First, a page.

Unaccompanied Immigrant Children Are Vulnerable, Yet Resilient, New Study Finds


Unaccompanied immigrant youth—usually fleeing violence, poverty, and conflict in their home countries—are one of the fastest growing groups of people in our communities, yet also one of the most underserved and poorly understood. A new study has found that these youth endure hardships and face stigmatization in the U.S., resulting in feelings of isolation and disempowerment.

To better understand the needs and experiences of these young people, the Vera Institute of Justice and Fordham Law School’s Feerick Center for Social Justice—with support from the Leon Lowenstein Foundation, the New York Community Trust, and the Viola W. Bernard Foundation—designed a study that used a participatory action research method, an approach that emphasizes active community engagement throughout the research process. Unaccompanied immigrant youth worked on the study, collecting data, interpreting results, and developing recommendations for improving programs and policies that directly affect them.

The summary of the study’s findings, Struggle for Identity and Inclusion: Unaccompanied Immigrant Youth in New York City, intends to spur state and local program reforms. The study is a first step to examine policies that support social inclusion and promote resilience of unaccompanied immigrant children and youth.

“These incredible young people provided not just firsthand insight into their own experiences and challenges, but also motivation for the rest of the research team to look beyond the data and see how the local justice and immigration systems impact real lives,” said Laura Simich, research director for Vera’s Center on Immigration and Justice.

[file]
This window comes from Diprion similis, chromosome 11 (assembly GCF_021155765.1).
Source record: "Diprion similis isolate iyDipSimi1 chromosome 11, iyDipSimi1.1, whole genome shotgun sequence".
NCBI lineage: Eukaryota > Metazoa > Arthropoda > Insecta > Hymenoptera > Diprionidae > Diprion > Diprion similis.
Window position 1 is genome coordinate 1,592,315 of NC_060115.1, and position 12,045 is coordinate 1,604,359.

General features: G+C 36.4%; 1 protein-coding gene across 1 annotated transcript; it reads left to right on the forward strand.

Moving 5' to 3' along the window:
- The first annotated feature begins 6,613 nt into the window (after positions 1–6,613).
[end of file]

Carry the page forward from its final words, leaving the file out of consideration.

“We are honored and privileged to have been able to undertake this participatory action research with unaccompanied immigrant youth and some of the stakeholders who interact with them. We are grateful to the funders who supported this first effort and hope additional fact finding and research will take place to continue to bring about evidence-based policies and practice,” stated Dora Galacatos, executive director for Fordham Law School’s Feerick Center for Social Justice.

Through focus groups and interviews with unaccompanied immigrant youth and people from various sectors who have experience working with them—educators, physical and mental health care providers, court system personnel, child welfare workers, and others—the study found that many youth felt a loss of identity when they arrived in the U.S. and had experienced discrimination, suspicion, and confusion from adults and peers.

These barriers were made more daunting when youth—often separated from family and lacking familial support—were forced to navigate systems alone. Despite these challenges, the study also found that these youth had a strong desire to complete their education, enter the workforce, and contribute to their community.

The study’s findings were presented at an event at New York Law School. Unaccompanied immigrant youth shared their personal experiences and expertise with government officials, practitioners, and researchers from a variety of social service systems.

Watch a video describing the research and featuring the voices of peer researchers.

Fordham Law School’s Feerick Center for Social Justice promotes the rights and addresses the problems facing marginalized and low-income New Yorkers through the creation of strategies to reform policies, educate, and provide assistance to right wrongs.

The Vera Institute of Justice is a research and policy organization that combines expertise in research, demonstration projects, and technical assistance to help leaders in government and civil society improve the systems people rely on for justice and safety.


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